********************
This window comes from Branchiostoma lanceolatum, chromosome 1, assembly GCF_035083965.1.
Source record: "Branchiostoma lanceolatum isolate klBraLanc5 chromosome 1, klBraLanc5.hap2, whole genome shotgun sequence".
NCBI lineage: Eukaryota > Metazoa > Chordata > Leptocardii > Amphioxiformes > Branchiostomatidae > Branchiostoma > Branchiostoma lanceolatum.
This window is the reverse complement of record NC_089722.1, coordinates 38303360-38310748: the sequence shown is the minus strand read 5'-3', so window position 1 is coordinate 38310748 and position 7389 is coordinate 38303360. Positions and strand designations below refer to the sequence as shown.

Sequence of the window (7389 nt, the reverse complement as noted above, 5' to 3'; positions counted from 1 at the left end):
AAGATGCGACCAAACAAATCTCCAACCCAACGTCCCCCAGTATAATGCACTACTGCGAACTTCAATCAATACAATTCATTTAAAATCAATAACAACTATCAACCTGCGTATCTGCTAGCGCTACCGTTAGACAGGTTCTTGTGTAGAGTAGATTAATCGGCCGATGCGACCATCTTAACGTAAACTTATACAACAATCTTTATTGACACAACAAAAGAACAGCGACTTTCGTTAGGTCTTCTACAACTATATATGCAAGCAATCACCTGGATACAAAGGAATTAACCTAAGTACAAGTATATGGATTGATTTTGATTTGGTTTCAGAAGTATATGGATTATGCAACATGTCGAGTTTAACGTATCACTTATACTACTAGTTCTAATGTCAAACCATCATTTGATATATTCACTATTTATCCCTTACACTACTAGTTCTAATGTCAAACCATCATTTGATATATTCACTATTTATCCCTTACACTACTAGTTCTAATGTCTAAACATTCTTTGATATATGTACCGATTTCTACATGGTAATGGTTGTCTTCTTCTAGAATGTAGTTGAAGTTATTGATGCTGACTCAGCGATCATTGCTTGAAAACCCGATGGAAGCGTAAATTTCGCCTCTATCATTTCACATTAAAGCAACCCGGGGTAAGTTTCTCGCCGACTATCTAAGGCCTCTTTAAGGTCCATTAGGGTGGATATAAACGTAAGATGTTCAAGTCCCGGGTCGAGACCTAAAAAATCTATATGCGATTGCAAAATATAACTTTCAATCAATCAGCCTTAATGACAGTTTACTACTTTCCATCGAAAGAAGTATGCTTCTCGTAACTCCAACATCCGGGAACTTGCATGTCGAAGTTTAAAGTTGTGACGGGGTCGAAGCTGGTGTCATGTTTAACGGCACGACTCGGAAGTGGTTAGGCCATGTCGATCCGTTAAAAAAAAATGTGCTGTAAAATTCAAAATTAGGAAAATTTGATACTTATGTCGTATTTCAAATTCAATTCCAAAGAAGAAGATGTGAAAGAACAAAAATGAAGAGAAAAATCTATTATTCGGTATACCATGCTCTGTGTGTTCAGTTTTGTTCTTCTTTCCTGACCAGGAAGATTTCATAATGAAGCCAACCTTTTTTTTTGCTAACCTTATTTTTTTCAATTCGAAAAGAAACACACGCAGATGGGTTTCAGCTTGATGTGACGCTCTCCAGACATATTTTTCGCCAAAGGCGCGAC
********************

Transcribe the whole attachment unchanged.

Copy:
This window comes from Branchiostoma lanceolatum, chromosome 1, assembly GCF_035083965.1.
Source record: "Branchiostoma lanceolatum isolate klBraLanc5 chromosome 1, klBraLanc5.hap2, whole genome shotgun sequence".
NCBI lineage: Eukaryota > Metazoa > Chordata > Leptocardii > Amphioxiformes > Branchiostomatidae > Branchiostoma > Branchiostoma lanceolatum.
This window is the reverse complement of record NC_089722.1, coordinates 38303360-38310748: the sequence shown is the minus strand read 5'-3', so window position 1 is coordinate 38310748 and position 7389 is coordinate 38303360. Positions and strand designations below refer to the sequence as shown.

Sequence of the window (7389 nt, the reverse complement as noted above, 5' to 3'; positions counted from 1 at the left end):
AAGATGCGACCAAACAAATCTCCAACCCAACGTCCCCCAGTATAATGCACTACTGCGAACTTCAATCAATACAATTCATTTAAAATCAATAACAACTATCAACCTGCGTATCTGCTAGCGCTACCGTTAGACAGGTTCTTGTGTAGAGTAGATTAATCGGCCGATGCGACCATCTTAACGTAAACTTATACAACAATCTTTATTGACACAACAAAAGAACAGCGACTTTCGTTAGGTCTTCTACAACTATATATGCAAGCAATCACCTGGATACAAAGGAATTAACCTAAGTACAAGTATATGGATTGATTTTGATTTGGTTTCAGAAGTATATGGATTATGCAACATGTCGAGTTTAACGTATCACTTATACTACTAGTTCTAATGTCAAACCATCATTTGATATATTCACTATTTATCCCTTACACTACTAGTTCTAATGTCAAACCATCATTTGATATATTCACTATTTATCCCTTACACTACTAGTTCTAATGTCTAAACATTCTTTGATATATGTACCGATTTCTACATGGTAATGGTTGTCTTCTTCTAGAATGTAGTTGAAGTTATTGATGCTGACTCAGCGATCATTGCTTGAAAACCCGATGGAAGCGTAAATTTCGCCTCTATCATTTCACATTAAAGCAACCCGGGGTAAGTTTCTCGCCGACTATCTAAGGCCTCTTTAAGGTCCATTAGGGTGGATATAAACGTAAGATGTTCAAGTCCCGGGTCGAGACCTAAAAAATCTATATGCGATTGCAAAATATAACTTTCAATCAATCAGCCTTAATGACAGTTTACTACTTTCCATCGAAAGAAGTATGCTTCTCGTAACTCCAACATCCGGGAACTTGCATGTCGAAGTTTAAAGTTGTGACGGGGTCGAAGCTGGTGTCATGTTTAACGGCACGACTCGGAAGTGGTTAGGCCATGTCGATCCGTTAAAAAAAAATGTGCTGTAAAATTCAAAATTAGGAAAATTTGATACTTATGTCGTATTTCAAATTCAATTCCAAAGAAGAAGATGTGAAAGAACAAAAATGAAGAGAAAAATCTATTATTCGGTATACCATGCTCTGTGTGTTCAGTTTTGTTCTTCTTTCCTGACCAGGAAGATTTCATAATGAAGCCAACCTTTTTTTTTGCTAACCTTATTTTTTTCAATTCGAAAAGAAACACACGCAGATGGGTTTCAGCTTGATGTGACGCTCTCCAGACATATTTTTCGCCAAAGGCGCGAC